The App Annie case is accelerating hedge funds and other traders’ efforts to scrutinize the disclosures that alternative data suppliers provide, attorneys said.

Institutional traders have invested heavily in trading algorithms that are entirely dependent on the data they’re fed.

SEC scrutiny could threaten the viability of traders’ proprietary algorithms if they’re found to be using material non-public information, said Avi Gesser, a partner in Debevoise & Plimpton LLP’s Data Strategy & Security Group.

“You run the risk some regulator will say you are supposed to remove that data because you’re not supposed to have it,” Gesser said.

Private funds are going to more closely scrutinize the compliance guarantees they get from alternative data vendors in light of the App Annie settlement, Koscuiszka said, citing industry best practices that are emerging.

“Many of the vendors never thought of themselves as being regulated by the SEC or in any kind of securities-type industry,” Koscuiszka said.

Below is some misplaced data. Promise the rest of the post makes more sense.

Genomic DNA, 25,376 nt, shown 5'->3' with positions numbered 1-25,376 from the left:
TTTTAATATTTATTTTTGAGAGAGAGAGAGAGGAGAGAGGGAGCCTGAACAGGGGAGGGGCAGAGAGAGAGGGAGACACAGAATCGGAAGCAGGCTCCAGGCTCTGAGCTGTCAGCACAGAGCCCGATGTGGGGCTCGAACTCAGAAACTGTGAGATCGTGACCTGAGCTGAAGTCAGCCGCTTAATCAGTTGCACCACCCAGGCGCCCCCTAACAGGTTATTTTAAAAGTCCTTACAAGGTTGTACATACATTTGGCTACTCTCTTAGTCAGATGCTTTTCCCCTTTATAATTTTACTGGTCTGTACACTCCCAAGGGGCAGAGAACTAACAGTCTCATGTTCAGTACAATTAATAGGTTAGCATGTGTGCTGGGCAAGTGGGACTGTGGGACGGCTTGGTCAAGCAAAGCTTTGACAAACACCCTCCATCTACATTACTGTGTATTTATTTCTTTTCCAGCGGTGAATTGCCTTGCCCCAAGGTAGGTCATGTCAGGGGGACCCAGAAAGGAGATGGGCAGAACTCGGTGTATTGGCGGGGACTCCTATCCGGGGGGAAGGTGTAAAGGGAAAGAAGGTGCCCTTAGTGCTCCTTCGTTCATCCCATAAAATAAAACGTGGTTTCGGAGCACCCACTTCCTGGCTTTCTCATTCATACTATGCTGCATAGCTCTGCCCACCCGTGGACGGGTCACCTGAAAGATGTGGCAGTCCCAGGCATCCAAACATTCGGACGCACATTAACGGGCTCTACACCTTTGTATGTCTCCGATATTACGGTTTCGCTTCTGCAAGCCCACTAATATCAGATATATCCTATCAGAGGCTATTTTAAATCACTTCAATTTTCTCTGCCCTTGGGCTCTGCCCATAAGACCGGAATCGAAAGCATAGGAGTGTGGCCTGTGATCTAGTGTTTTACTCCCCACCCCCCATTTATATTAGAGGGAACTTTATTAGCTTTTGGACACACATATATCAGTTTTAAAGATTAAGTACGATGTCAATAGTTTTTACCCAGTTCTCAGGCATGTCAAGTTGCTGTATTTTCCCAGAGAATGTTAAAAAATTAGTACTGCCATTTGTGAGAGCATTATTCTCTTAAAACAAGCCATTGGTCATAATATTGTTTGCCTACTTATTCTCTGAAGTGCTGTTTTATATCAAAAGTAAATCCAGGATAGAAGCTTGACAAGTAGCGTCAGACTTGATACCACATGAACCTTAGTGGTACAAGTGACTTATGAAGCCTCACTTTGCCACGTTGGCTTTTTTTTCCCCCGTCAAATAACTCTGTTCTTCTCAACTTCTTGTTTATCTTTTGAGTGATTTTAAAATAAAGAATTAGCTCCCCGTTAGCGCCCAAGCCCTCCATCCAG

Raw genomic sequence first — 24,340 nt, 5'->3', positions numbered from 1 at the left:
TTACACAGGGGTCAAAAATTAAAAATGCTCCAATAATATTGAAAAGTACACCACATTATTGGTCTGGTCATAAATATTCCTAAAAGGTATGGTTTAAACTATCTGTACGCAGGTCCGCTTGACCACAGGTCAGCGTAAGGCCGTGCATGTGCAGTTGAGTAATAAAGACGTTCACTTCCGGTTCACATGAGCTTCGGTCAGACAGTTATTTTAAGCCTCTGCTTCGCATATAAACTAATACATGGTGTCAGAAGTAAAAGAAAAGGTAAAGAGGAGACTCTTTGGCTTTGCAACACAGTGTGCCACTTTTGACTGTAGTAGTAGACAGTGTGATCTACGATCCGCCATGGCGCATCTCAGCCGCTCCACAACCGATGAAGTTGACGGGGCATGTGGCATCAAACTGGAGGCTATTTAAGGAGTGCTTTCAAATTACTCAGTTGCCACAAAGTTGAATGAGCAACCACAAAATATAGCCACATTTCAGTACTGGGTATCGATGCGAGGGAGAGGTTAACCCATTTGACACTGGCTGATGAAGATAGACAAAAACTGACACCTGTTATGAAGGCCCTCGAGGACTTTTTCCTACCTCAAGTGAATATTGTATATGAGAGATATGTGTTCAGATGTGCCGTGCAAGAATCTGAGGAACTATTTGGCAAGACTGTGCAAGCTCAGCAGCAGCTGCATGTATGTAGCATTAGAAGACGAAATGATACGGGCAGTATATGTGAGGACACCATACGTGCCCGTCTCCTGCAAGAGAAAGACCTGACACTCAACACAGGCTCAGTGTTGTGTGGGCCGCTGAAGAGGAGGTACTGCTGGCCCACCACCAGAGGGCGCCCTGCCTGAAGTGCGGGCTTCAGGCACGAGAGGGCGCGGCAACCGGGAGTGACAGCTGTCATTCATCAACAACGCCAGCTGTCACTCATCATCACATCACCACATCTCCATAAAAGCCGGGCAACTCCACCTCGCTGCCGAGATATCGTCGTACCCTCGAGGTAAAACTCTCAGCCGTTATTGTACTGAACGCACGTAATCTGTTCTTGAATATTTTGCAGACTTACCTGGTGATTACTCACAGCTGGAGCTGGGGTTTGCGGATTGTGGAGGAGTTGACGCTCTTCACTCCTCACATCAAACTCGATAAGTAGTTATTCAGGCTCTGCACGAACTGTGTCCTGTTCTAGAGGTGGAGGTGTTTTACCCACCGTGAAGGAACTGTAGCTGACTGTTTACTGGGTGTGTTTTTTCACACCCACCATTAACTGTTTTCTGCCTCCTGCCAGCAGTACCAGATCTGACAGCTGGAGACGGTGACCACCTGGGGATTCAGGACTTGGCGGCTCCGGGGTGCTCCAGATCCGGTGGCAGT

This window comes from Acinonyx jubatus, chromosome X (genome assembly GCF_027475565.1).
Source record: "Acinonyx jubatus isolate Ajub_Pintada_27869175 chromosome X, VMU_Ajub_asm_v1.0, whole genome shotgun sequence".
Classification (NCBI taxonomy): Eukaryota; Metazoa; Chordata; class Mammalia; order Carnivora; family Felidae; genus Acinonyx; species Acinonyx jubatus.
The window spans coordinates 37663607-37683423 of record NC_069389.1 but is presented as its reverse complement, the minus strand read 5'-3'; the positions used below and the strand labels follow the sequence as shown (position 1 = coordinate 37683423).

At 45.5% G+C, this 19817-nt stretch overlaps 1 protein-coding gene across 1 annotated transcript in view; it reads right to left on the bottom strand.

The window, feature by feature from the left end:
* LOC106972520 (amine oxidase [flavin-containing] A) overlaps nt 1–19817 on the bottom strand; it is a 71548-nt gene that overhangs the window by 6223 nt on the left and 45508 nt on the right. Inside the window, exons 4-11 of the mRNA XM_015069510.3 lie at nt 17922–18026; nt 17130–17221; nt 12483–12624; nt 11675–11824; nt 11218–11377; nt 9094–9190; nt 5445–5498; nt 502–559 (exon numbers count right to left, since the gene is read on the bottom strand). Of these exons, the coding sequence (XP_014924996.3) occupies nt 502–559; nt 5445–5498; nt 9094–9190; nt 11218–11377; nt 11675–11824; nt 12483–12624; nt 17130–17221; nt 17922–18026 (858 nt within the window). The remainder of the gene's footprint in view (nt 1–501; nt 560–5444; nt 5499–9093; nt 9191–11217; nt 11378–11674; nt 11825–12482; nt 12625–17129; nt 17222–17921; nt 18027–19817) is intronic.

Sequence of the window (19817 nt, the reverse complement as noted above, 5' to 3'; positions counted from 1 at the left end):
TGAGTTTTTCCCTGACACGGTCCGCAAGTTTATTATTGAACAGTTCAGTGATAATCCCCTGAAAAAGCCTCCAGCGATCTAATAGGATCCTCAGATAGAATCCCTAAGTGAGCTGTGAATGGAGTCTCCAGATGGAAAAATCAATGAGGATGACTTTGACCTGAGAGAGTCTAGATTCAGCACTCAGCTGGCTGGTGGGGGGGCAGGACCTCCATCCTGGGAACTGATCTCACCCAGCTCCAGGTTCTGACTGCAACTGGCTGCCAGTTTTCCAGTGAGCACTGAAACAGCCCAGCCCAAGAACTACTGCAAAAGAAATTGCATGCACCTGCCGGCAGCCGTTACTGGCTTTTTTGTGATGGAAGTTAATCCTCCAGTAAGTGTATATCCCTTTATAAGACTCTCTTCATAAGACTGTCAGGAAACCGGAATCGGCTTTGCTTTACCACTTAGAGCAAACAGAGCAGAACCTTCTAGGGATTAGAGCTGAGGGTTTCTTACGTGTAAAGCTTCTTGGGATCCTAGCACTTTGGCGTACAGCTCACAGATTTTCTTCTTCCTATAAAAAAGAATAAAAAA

‘Wild West’

Alt data providers and their trading firm customers have been trying to unify behind industry standards to stave off more enforcement actions.

They know that “if you want to protect yourself, you can’t operate like you’re in the Wild West,” said Sarah McKenna, CEO of Sequentum, an alternative data and software provider.

The Alternative Data Council, a working group founded by the Financial Information Services Association, has developed model forms of disclosures, due diligence practices and other tools for sharing alt data. The association is part of the Software and Information Industry Association.

“Data vendors are able to see the types of things they need to be able to attest to,” said McKenna, whose company is a member of the data council. “These things didn’t exist even as recently as 2018.”

To contact the reporter on this story: Lydia Beyoud in Washington at lbeyoud@bloomberglaw.com

To contact the editors responsible for this story: Michael Ferullo at mferullo@bloomberglaw.com; Roger Yu at ryu@bloomberglaw.com